NATO’s identity crisis

13 Sep 2015


NATO has, over the past ten years or so, been burying its head from an impending problem; an identity crisis. Over the last decade, the role of NATO in transnational crises has become increasingly unclear. NATO has a broad variety of functions that, whilst occasionally successful, have left the aging organisation without a coherent sense of purpose. As those of us who study the political, the strategic and the economic trends of global affairs try to predict what future geopolitical strategic environments will look like, the blurry role and function of NATO within that theatre is becoming a growing concern.


When NATO was initially founded, it crafted an articulate and coherent agenda of defensive military alliance, mutual security based on cooperation between members' armed forces, and a political opposition to the growing Soviet power in the East (later in the form of the Warsaw Pact). However, 60 years on, NATO’s agenda is anything but articulate. The organisation defines itself in relation to the clumsy and sweepingly broad statement of being a ‘political and military alliance’. In addition, this message has become worryingly incoherent as the organisation switches between ‘promoting democratic values’, ‘preventing conflict’ and ‘resolving disputes’. The language utilised by NATO's leaders is usually vague, and whilst it pays homage to the aims of the original treaty, it consistently stoops short of committing itself to a single achievable role for fear of becoming irrelevant.


This, it should be made clear, is an observation rather than a criticism. It would, admittedly, be difficult for NATO to plump for one of its original goals in an increasingly technologically-sophisticated and digitised geostrategic environment. Backing solely old armed forces and mutual defence strategies in an era dominated by less conventional forces and ever-increasing uses of non-man based technologies would be an early suicide note. Equally, opting to focus on political opposition to 'the East', say Russia or (more rationally though significantly less likely) China, would be an economic death wish in a hyper-alert globalised marketplace. NATO's neoliberal power bloc, consisting of the USA, UK and the EU render most mass political goals unrealistic and fiscally dangerous. Instead, NATO has been left in the lurch with a series of conflict involvements that draw attention to its obvious uncertainly.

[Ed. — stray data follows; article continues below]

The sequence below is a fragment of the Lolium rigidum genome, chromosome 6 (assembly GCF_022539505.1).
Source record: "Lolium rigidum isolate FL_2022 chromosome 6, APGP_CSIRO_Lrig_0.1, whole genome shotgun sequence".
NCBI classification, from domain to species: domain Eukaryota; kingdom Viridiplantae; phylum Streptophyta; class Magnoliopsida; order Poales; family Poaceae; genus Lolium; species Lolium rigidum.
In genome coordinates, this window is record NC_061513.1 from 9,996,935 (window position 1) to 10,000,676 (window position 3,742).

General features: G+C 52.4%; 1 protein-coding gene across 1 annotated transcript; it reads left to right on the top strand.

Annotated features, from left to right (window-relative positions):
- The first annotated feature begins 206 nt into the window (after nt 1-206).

Over the last decade, NATO's intervention in international crises has eminently demonstrated the need to reflect on the nature and function of the organisation before it hits a precipice. Following a downsize of its military command in 1997, NATO has flitted between providing conflict resolution, a space for military cooperation, and global policing. The 2004 launch of the Baltic Air Policing lent itself to a Cold War mentality still unshaken. This was undermined by the 2006 Riga Summit during which energy security suddenly became part of the agenda: NATO had shifted its focus from conventional military goals to environmental activism. Add into the mix the training programme for Iraqi security, an anti-piracy programme, air strikes in Libya, and lack of intervention in the Syrian Civil War, it has become clear that NATO is wading vaguely between policing, defence, intelligence, military and political functions. It is, in effect, struggling to take into account the variety of considerations of the modern geostrategic environment because it has failed to narrowly defined its own role.


Consequently, then, speculating on a successful future for NATO is relatively simple; if NATO does not reflect very carefully on its own function it will lose relevance and credibility. If it doesn’t reflect, the organisation will fade into obscurity alongside the League of Nations or the Warsaw Pact. Thus, NATO must instead focus on growing trends. What set NATO apart initially was an ability to seek out global trends and adapt to them. It ought to learn that lesson from its own past and apply it to the modern context. NATO’s future will involve a movement of resources and funding from conventional armed forces to security services, it will involve more frequent intelligence operations, it will involve much more sophisticated technologies and skills preferably along the lines of cybersecurity and drone technology, and it will involve a clear remit of digitised, technology-based security solutions for members to share and lean-upon. NATO must up its game and, at the very least, admit to its own identity crisis, in order to remain relevant in the future.

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